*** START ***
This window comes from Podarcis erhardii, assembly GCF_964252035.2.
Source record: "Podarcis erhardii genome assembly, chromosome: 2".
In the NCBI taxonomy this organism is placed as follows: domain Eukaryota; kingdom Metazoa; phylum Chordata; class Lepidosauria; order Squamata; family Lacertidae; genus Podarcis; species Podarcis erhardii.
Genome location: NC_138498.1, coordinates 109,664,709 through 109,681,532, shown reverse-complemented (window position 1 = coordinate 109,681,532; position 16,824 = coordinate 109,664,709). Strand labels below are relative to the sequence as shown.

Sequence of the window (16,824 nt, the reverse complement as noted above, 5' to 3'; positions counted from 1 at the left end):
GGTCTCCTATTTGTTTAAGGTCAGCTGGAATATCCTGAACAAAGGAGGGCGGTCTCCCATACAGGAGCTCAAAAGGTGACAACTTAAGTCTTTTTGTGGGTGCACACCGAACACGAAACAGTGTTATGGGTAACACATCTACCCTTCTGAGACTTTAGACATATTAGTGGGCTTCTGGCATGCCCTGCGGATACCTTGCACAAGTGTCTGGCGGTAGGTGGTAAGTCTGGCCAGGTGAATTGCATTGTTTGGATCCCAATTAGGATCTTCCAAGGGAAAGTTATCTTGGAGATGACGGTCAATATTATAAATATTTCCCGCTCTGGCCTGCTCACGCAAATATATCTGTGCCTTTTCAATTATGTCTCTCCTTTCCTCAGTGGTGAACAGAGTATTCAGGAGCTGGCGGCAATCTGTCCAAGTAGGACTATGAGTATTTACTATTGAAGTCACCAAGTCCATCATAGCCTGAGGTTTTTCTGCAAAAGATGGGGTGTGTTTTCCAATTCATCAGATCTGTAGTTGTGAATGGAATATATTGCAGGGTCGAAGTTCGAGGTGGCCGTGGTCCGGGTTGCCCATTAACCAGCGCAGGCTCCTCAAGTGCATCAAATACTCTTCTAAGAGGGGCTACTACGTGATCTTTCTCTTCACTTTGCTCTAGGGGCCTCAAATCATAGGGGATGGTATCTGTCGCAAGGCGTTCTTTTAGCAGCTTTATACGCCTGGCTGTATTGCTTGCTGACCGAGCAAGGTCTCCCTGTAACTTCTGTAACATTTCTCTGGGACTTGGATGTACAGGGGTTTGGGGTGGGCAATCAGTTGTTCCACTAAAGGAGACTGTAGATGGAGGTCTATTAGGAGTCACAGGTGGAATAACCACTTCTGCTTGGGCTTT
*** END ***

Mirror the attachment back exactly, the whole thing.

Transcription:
This window comes from Podarcis erhardii, assembly GCF_964252035.2.
Source record: "Podarcis erhardii genome assembly, chromosome: 2".
In the NCBI taxonomy this organism is placed as follows: domain Eukaryota; kingdom Metazoa; phylum Chordata; class Lepidosauria; order Squamata; family Lacertidae; genus Podarcis; species Podarcis erhardii.
Genome location: NC_138498.1, coordinates 109,664,709 through 109,681,532, shown reverse-complemented (window position 1 = coordinate 109,681,532; position 16,824 = coordinate 109,664,709). Strand labels below are relative to the sequence as shown.

Sequence of the window (16,824 nt, the reverse complement as noted above, 5' to 3'; positions counted from 1 at the left end):
GGTCTCCTATTTGTTTAAGGTCAGCTGGAATATCCTGAACAAAGGAGGGCGGTCTCCCATACAGGAGCTCAAAAGGTGACAACTTAAGTCTTTTTGTGGGTGCACACCGAACACGAAACAGTGTTATGGGTAACACATCTACCCTTCTGAGACTTTAGACATATTAGTGGGCTTCTGGCATGCCCTGCGGATACCTTGCACAAGTGTCTGGCGGTAGGTGGTAAGTCTGGCCAGGTGAATTGCATTGTTTGGATCCCAATTAGGATCTTCCAAGGGAAAGTTATCTTGGAGATGACGGTCAATATTATAAATATTTCCCGCTCTGGCCTGCTCACGCAAATATATCTGTGCCTTTTCAATTATGTCTCTCCTTTCCTCAGTGGTGAACAGAGTATTCAGGAGCTGGCGGCAATCTGTCCAAGTAGGACTATGAGTATTTACTATTGAAGTCACCAAGTCCATCATAGCCTGAGGTTTTTCTGCAAAAGATGGGGTGTGTTTTCCAATTCATCAGATCTGTAGTTGTGAATGGAATATATTGCAGGGTCGAAGTTCGAGGTGGCCGTGGTCCGGGTTGCCCATTAACCAGCGCAGGCTCCTCAAGTGCATCAAATACTCTTCTAAGAGGGGCTACTACGTGATCTTTCTCTTCACTTTGCTCTAGGGGCCTCAAATCATAGGGGATGGTATCTGTCGCAAGGCGTTCTTTTAGCAGCTTTATACGCCTGGCTGTATTGCTTGCTGACCGAGCAAGGTCTCCCTGTAACTTCTGTAACATTTCTCTGGGACTTGGATGTACAGGGGTTTGGGGTGGGCAATCAGTTGTTCCACTAAAGGAGACTGTAGATGGAGGTCTATTAGGAGTCACAGGTGGAATAACCACTTCTGCTTGGGCTTT